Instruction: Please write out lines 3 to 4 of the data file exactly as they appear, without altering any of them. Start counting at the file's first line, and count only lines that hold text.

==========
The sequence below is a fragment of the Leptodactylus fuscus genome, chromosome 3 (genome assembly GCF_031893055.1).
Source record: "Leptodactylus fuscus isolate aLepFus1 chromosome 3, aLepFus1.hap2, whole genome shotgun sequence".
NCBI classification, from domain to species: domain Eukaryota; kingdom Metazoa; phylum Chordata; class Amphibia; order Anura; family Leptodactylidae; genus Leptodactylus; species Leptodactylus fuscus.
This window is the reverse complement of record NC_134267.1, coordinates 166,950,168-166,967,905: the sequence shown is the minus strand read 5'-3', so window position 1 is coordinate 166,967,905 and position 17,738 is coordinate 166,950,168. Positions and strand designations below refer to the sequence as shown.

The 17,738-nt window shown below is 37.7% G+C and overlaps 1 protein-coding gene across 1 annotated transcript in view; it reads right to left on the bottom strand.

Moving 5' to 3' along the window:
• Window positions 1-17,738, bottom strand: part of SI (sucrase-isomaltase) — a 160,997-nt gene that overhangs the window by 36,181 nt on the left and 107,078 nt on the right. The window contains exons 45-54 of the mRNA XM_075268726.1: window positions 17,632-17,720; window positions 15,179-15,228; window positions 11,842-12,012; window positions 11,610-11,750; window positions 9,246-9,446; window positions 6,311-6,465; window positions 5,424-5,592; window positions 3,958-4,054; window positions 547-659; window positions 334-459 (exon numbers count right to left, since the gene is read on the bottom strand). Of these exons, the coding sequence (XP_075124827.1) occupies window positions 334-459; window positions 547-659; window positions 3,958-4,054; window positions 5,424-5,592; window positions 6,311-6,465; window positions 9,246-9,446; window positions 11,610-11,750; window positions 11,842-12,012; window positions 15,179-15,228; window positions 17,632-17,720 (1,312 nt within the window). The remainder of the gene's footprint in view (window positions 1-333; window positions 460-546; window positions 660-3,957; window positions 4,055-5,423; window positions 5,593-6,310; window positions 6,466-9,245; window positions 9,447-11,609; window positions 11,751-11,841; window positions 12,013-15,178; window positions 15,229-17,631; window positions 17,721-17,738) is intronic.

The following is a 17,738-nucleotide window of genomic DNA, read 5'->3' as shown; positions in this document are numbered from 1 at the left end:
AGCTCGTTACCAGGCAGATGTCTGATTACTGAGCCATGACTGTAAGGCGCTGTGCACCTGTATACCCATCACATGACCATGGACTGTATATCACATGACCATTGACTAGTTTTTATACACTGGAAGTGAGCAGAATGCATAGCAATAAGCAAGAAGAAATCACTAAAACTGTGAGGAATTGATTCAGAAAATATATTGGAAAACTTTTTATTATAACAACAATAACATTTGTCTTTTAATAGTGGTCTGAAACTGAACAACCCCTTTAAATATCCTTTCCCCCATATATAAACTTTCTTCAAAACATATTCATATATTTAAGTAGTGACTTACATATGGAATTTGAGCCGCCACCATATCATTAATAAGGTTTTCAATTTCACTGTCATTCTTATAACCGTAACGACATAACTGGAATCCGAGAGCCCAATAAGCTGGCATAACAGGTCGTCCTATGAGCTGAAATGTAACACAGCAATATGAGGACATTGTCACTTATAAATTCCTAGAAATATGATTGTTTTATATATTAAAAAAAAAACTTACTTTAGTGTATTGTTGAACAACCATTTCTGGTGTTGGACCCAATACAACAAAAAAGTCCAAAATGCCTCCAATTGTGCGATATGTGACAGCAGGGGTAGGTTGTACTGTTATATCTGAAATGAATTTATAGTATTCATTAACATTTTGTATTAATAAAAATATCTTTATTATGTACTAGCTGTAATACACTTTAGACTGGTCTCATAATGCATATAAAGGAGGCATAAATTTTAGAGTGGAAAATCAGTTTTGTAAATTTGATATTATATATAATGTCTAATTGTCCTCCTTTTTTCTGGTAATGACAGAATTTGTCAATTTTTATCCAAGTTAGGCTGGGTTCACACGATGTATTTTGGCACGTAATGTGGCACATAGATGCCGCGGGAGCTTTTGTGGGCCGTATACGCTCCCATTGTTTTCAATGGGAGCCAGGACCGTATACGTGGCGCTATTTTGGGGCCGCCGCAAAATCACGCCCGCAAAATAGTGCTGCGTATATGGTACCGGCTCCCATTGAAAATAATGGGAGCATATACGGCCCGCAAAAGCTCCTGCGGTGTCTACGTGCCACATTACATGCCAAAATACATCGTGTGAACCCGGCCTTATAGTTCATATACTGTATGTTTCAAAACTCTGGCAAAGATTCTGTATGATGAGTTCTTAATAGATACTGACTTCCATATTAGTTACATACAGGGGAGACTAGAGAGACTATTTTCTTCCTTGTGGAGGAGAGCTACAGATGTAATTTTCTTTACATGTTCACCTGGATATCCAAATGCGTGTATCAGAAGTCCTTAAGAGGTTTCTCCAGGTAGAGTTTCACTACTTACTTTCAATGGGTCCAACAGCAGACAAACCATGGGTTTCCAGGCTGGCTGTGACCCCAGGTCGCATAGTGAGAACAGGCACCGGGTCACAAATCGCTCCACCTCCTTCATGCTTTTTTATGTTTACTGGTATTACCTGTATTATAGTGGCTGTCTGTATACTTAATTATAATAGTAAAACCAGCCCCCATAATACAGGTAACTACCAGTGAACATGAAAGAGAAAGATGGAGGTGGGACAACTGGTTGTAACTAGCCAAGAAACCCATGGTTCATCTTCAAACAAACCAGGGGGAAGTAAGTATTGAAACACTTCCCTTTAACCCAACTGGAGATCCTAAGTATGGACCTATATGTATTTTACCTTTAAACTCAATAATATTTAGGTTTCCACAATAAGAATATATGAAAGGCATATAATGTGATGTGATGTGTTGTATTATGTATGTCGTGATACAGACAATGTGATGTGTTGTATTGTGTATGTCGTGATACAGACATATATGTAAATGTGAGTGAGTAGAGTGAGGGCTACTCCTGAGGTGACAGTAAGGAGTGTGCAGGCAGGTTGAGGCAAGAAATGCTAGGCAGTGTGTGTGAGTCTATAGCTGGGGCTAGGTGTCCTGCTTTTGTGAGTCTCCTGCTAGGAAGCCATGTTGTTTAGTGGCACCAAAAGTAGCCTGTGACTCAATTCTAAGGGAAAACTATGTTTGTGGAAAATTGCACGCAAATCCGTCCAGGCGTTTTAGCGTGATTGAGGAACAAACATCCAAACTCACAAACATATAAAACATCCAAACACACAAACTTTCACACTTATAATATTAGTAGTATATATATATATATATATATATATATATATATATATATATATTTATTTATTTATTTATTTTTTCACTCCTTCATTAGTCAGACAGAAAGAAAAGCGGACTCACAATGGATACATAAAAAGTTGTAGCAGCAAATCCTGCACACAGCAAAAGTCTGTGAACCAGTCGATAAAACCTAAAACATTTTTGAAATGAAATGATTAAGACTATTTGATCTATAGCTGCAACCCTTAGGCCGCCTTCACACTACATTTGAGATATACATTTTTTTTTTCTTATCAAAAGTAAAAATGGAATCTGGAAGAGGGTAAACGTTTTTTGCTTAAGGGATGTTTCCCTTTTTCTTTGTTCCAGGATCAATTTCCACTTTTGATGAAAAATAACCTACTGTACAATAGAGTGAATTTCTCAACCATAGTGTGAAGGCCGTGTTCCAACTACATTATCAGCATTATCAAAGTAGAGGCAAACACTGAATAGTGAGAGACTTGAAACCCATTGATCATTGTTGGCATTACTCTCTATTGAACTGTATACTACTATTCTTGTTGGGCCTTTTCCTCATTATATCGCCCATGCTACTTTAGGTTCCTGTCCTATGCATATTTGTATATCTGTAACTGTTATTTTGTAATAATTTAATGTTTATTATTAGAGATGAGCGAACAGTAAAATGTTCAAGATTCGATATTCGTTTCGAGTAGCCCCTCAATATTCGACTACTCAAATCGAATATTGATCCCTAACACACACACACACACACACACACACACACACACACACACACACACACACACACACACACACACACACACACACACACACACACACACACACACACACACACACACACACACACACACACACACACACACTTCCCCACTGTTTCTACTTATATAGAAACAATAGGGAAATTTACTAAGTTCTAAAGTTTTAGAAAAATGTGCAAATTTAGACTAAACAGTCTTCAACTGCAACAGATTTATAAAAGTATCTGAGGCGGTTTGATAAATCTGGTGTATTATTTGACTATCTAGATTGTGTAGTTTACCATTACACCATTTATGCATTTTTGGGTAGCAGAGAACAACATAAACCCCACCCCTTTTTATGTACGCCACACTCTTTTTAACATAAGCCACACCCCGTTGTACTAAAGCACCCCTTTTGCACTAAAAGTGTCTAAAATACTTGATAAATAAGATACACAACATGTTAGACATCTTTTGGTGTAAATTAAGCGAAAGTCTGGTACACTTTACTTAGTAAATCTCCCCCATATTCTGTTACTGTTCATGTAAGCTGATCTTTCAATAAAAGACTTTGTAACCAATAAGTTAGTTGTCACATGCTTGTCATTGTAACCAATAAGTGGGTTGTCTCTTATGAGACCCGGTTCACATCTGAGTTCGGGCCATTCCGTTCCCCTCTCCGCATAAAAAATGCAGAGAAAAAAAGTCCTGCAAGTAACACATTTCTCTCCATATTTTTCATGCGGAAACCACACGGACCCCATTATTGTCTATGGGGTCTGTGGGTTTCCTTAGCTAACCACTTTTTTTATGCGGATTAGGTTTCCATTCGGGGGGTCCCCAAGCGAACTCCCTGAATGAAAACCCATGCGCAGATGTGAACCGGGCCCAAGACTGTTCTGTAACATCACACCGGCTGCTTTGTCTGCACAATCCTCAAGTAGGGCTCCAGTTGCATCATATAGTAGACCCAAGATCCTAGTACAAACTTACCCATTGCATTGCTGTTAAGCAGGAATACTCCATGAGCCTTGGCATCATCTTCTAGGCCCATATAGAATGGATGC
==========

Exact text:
NCBI classification, from domain to species: domain Eukaryota; kingdom Metazoa; phylum Chordata; class Amphibia; order Anura; family Leptodactylidae; genus Leptodactylus; species Leptodactylus fuscus.
This window is the reverse complement of record NC_134267.1, coordinates 166,950,168-166,967,905: the sequence shown is the minus strand read 5'-3', so window position 1 is coordinate 166,967,905 and position 17,738 is coordinate 166,950,168. Positions and strand designations below refer to the sequence as shown.